Calling addiction a treatable disease, Gov. Christie said Thursday that he would require treatment for nonviolent criminals with drug dependence, a program that would take at least a year to start.
In the meantime, Christie would offer yearlong drug treatment to 1,000 to 1,500 low-level offenders now in prison.
"I believe that this will be, if we do it the right way, one of the lasting legacies of this administration," Christie said at a news conference at the Rescue Mission of Trenton. "Budgets come and go. Taxes go up and down. But saving lives . . . that lasts forever."
Lawmakers in both chambers have introduced bills that would alter the state's drug court program, making treatment mandatory for any qualifying offender determined to have a problem with substance abuse. Drug court, which began as a pilot in Camden and Essex Counties in 1996, has allowed some offenders to avoid jail if they volunteer for treatment.
Christie budgeted $2.5 million in fiscal 2013 for his initiative, but it would cost more to fully implement. If treatment for the current inmates costs more than he expected, he will ask the Legislature for more money, he said.
In the long term, as many as 7,000 people arrested annually could qualify for the program. Because it costs as much as $49,000 a year to incarcerate an inmate, Christie said, the state would save money by moving nonviolent offenders out of prison and into rehabilitation.
Treatment officials said Christie's $2.5 million investment is small; they estimate it is enough to add 50 beds, which could treat 200 to 800 people, depending on the severity of their addiction.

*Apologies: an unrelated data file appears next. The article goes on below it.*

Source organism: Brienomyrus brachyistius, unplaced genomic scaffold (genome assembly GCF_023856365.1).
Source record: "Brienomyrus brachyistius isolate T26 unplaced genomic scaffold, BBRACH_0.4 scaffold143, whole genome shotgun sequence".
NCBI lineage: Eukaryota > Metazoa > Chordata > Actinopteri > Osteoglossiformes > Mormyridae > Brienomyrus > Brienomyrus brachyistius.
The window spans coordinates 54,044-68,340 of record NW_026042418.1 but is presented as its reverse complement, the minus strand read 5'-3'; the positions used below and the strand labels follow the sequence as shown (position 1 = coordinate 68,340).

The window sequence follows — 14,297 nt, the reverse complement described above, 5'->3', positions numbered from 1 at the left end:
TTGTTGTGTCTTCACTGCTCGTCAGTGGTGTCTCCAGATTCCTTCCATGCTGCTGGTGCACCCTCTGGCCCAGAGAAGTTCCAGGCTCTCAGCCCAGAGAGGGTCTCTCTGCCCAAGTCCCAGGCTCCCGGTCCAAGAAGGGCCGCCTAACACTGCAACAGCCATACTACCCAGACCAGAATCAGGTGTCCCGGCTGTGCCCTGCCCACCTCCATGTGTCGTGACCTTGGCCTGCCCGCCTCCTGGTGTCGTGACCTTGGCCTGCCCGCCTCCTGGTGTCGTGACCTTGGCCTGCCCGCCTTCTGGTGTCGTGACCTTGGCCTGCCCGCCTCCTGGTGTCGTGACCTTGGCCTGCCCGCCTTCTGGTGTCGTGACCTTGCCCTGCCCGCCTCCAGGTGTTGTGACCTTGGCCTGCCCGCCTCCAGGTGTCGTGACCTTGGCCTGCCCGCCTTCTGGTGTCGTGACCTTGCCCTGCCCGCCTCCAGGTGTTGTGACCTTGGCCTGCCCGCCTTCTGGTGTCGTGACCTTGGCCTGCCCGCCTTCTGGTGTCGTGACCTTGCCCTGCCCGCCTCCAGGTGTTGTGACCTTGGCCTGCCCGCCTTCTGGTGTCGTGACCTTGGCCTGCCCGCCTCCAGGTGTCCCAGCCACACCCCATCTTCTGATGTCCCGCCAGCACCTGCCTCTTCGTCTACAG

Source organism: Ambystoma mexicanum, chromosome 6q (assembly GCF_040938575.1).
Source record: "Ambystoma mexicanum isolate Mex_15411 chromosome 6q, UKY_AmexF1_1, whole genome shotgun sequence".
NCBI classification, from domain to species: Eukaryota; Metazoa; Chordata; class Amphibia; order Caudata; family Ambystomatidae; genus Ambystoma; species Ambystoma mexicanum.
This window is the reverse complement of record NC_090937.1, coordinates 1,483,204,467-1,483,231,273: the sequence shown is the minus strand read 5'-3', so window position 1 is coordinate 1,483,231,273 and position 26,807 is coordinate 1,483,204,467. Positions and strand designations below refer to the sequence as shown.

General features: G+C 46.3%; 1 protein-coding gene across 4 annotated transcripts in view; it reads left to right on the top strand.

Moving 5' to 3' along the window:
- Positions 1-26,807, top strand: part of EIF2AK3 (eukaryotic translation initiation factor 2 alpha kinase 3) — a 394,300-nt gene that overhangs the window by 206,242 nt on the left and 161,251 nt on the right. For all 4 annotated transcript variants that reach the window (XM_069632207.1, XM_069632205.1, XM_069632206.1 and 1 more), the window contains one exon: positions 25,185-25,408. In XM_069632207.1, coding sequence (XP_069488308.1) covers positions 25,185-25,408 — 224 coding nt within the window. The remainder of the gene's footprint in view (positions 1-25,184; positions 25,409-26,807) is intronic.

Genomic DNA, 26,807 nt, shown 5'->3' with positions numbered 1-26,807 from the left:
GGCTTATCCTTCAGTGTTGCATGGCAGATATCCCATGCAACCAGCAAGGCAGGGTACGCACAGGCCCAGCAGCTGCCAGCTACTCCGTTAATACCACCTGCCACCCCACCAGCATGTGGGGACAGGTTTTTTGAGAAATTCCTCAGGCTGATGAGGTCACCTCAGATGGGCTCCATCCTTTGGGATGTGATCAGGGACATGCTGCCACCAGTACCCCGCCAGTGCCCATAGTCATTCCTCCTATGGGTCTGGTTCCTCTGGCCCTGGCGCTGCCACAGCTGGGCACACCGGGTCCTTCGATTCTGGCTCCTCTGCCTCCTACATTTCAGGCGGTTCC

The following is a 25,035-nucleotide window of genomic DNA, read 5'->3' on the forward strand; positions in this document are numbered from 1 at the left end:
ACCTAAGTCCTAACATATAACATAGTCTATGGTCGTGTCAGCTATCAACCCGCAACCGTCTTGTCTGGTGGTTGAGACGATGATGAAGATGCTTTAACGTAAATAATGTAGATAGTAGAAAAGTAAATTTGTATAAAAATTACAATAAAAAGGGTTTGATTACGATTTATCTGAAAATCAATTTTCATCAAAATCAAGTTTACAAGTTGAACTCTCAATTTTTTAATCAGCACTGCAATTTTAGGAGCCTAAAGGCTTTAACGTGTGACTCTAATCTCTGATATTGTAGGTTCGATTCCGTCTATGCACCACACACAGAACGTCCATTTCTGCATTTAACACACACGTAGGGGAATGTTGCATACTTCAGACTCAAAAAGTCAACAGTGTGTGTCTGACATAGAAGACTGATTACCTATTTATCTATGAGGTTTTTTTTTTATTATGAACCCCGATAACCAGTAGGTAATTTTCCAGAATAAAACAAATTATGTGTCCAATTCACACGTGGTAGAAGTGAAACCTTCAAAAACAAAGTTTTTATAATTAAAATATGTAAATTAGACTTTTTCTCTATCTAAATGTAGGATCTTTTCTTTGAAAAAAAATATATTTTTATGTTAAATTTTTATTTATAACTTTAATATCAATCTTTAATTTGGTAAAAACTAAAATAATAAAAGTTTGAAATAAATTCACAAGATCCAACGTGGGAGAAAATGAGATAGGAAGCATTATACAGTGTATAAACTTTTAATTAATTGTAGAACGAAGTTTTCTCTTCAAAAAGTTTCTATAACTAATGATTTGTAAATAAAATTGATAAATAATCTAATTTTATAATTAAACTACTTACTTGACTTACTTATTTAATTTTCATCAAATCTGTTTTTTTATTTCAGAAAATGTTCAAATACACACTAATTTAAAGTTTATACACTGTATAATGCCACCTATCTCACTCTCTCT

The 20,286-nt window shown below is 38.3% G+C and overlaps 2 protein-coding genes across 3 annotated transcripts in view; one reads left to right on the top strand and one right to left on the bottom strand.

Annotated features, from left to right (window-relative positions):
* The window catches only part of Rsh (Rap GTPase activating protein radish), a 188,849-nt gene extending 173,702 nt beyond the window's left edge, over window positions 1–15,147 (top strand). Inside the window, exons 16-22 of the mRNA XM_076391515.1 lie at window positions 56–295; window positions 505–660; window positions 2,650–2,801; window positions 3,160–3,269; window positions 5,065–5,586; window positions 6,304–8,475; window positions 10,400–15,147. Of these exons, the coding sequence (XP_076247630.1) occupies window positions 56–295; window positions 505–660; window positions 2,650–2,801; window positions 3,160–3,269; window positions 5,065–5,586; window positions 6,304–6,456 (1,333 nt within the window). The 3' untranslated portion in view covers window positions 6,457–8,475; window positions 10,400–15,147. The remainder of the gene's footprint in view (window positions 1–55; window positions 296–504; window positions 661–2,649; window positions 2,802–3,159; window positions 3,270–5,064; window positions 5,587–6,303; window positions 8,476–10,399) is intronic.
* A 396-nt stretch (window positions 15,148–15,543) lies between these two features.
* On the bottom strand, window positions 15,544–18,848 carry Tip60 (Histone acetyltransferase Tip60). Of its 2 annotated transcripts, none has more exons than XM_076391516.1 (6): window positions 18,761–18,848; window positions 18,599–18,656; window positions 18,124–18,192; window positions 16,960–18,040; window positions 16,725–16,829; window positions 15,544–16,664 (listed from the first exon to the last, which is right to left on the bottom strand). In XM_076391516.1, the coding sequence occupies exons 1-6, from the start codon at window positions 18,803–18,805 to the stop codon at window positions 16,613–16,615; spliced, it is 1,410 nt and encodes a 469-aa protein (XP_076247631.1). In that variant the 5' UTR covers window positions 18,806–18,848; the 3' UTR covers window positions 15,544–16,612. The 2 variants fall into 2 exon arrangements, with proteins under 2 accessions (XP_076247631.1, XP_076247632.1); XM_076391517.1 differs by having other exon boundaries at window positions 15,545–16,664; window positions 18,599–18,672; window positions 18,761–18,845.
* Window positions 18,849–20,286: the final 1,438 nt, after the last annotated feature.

But Christie's statement is big, they said.
"We've waited for a governor to seize that bully pulpit and bring the focus to this issue that it deserves," said John Hulick, who has been in the drug-treatment field for 20 years and was executive director to the Governor's Council on Alcoholism and Drug Addiction. "For him to take the stance and so eloquently call it what it is, which is a chronic illness . . . it will bring hope to thousands of families who live in the shame of the stigma of drug addiction."
Christie, a Republican and former federal prosecutor, acknowledged that his proposal would not help thousands in New Jersey who want drug treatment but have not committed a crime.
More than 30,000 adults who sought drug treatment in 2010 were turned away, according to figures from the state's Division of Addiction Services. Treatment providers estimate that the unmet demand is even higher.
Many of the state's 193 licensed drug-treatment providers have waiting lists or are not equipped to handle intensive rehabilitation needs, said Roseanne Scotti, director of the New Jersey chapter of the Drug Policy Alliance.
Health insurance plans may cover only a portion of treatment or none at all, she said. Funds for the poor, uninsured, or underinsured are scarce.
"You're lucky if you get 30 days in treatment," she said. "Do you have to get arrested to get drug treatment in New Jersey?"